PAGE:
> use a kernel logical layer above the real disks which presents a single
> logical area to be split up into "partitions" which may themselves span
> several real disks (but you don't know).
Give me a break, I'm just a monkey.
> The horror of this idea is that when you lose a real disk, you lose an
> unknown part of your file system, possiboly several file systems. It
> makes your system more vulnerable, not less! And you never know just
> where the thing was physically, so you try fixing it!
I didn't actually say that one partition spanning multiple disks could
be just as reliable as a partition contained entirely on a single
> Eccccccch. Arrrrrrrrgh..
You sound like an unfed monkey.
> I *hate* lvm.
Hmm, I suppose I do too.
> A broken lvm is a nightmare
> Several of them simultaneously.
Sure sounds like it.
> > this also is due merely to
> > the present design of the filesystems, and isn't a fundamental rule.
> That's lack of experience talking and sounding big! :-).
Well I was obviously right that it isn't a fundamental rule; lvm
implements partitions spanning disks. :)
> > The kernel can hose anything it wants, and partition barriers can't
> But it doesn't.
> You might, if you
> were lucky, get a bit changed in the partition table image in memory,
> so that the partition offset was registered wrong. THAT would produce
> the effect you want.
> But that bit would haveto be flipped quite precisely. It's a difficult
> shot - it's much more likely that the cosmic ray will flip a bit in
> some applicatiion instead!
Trust the kernel or don't trust the kernel, but either way, both
partition and filesystem boundaries are just bits on the disk, and
only become barriers when the kernel interprets them (as you agree
below). The kernel that enforces partition barriers is the same one
that enforces filesystem barriers.
> > Outside the kernel, intrapartition barriers (filesystem
> > security attibutes) are the standard means of protection.
> I have no idea .. are you suggesting making a directory hierarchy
Of course you mean "making the disk blocks referenced by a directory
hierarchy readonly", as the hierarchy itself can of course be made
readonly on present systems (chmod -R 444 dirname). In order to
prevent shuffling of the blocks on disk, if that's actually what you
need... ok I'm just a monkey, you need a separate partition. But you
only need to prevent shuffling of blocks on disk when you don't have a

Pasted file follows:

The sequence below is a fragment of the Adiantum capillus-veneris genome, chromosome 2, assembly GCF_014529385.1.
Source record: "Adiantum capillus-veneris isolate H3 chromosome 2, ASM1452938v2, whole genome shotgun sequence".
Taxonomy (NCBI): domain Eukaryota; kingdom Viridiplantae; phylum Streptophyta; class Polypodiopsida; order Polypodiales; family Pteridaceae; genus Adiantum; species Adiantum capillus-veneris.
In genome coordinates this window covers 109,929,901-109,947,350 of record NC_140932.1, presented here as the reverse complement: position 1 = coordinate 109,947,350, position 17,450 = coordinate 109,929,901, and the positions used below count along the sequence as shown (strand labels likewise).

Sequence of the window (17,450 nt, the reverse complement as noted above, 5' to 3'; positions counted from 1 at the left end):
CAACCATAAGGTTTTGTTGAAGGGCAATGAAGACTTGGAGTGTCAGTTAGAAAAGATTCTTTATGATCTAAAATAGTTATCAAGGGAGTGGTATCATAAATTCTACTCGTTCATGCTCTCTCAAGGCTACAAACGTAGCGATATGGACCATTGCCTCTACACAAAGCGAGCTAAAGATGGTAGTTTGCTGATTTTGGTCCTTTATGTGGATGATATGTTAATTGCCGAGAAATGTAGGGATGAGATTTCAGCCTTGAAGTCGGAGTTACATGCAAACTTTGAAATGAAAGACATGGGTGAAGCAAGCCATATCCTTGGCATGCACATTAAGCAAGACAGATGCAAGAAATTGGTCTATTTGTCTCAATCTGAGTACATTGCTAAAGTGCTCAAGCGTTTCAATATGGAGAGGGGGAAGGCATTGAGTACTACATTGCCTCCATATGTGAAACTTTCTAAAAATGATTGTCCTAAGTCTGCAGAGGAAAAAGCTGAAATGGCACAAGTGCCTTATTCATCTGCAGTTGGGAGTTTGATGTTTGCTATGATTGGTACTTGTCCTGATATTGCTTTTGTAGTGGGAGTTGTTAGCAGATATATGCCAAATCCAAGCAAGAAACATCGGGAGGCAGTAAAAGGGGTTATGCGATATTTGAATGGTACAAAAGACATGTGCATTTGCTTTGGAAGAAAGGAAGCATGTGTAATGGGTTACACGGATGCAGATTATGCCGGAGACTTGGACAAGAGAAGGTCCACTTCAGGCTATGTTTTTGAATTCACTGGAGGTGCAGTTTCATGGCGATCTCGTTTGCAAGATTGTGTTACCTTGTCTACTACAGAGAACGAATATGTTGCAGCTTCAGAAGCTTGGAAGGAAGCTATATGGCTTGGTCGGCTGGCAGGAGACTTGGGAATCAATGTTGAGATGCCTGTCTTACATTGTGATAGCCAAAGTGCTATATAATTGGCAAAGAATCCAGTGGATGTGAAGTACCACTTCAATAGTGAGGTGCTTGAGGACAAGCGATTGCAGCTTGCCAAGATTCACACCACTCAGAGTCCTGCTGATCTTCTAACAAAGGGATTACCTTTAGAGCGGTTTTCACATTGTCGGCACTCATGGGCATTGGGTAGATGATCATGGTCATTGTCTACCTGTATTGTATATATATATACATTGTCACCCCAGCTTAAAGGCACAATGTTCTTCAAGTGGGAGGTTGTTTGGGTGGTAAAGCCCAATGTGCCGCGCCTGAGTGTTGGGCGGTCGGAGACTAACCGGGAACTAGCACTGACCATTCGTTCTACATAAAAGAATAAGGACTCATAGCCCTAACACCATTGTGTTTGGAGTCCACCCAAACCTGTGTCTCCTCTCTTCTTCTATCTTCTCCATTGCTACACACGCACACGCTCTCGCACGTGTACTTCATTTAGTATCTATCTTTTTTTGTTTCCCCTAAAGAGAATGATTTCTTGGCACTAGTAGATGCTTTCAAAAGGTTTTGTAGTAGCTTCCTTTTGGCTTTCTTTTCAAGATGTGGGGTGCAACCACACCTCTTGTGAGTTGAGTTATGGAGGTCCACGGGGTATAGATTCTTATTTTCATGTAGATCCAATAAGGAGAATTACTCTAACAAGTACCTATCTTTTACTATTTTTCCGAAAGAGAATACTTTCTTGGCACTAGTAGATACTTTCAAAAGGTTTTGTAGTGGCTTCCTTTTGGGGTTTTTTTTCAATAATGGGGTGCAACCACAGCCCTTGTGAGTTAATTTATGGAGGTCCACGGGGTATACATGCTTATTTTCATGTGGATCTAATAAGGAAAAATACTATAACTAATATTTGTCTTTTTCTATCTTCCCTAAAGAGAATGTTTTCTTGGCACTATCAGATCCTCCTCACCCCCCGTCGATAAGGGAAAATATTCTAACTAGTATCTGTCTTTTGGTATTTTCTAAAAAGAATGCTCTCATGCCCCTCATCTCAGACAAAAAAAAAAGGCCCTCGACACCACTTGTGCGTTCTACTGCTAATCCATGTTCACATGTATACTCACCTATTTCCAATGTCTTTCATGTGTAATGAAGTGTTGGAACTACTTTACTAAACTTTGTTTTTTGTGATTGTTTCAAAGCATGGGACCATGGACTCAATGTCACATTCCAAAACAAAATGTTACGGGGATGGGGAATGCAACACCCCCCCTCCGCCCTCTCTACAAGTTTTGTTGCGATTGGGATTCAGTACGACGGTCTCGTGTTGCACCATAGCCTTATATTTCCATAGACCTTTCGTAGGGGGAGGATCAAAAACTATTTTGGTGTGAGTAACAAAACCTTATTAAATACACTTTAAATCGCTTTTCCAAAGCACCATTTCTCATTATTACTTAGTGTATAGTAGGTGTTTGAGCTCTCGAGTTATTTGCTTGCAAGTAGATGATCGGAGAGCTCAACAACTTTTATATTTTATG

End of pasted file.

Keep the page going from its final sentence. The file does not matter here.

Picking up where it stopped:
backup power source.
> How would you then mark it noatime
> and sync? Or journalled?
Don't. Buy a battery.
> The reason some things are partition rather than file attributes is
> because it is unreasonable to engineer it any other way!
Block-level readonly, you're right. Buy a battery. Sync and journaled,
you're right. Buy a battery.
> It would mean
> coalescing the ideas of file system and file to a much greater extent.
In other words: no-can-do with present software. I didn't claim
> The result would be phenomenally inefficient. Imagine having to look up
> the target of every write before you could decide if you should journal
> it or not!
Ok ok I'm just a monkey, enough with the journaling example already,
buy a battery!
> How would you deal with races between mkdir and write? Etc.
Having multiple partitions is the solution to this problem? That's
news to me.
> > > users who have no social responsibility,
> > Again, intra-, not inter-partition barriers address this.
> I'm afraid it's more subtle. If /tmp is on the same file system as root,
> then even if every user is quotaed, they can still get together and
> together fill /tmp, thus filling the root file system. If /tmp
> (/var/tmp) is on the same file system as /var/spool, then they can stop
> mail by the same mechanism. And if they are so quotaed they can't even
> do it as a group, they can mail each other stuff continuously just to
> stop mail, AND to fill /var, maybe stopping logging. Etc etc etc.
That's because you're effectively quotaing the size of /tmp by putting
it in a separate partition. Add the ability to quota directories, not
just quota users, and the necessity of putting /tmp in a separate
partition goes away.
> > > and the
> > > myriad of other damages that make partitioning a simple matter of
> > > common sense?
> > Examples? If you're referring to filesystem corruption due to kernel
> There are generally two or three random corrupions on the file system
> every day in any set of 20 or so machines. If that system is the root
> file system, either the machine breaks and throws a hissy fit at next
> fsck, possibly deciding to clear the root inode, or the corruption goes
> unnoticed until things get even more interesting, or it goes blooie
> with "odd effects" immediately.
ECC your memory, your disk's interface cable, the disk itself, your
system bus, the processor's memory cache, etc. Yes I know the disk
already uses ECC, but the manufacturers' specs of around 1/10^13
nonrecoverable error rate, although impressively low, is still too
high; sacrifice a little disk capacity and increase reliability. To
the best of my knowledge the processor's L1 cache typically has ECC,
haven't really paid any attention to other parts of the processor or
other parts of the system. But if data integrity matters, don't have
non-ECC memory or datapaths anywhere in your system.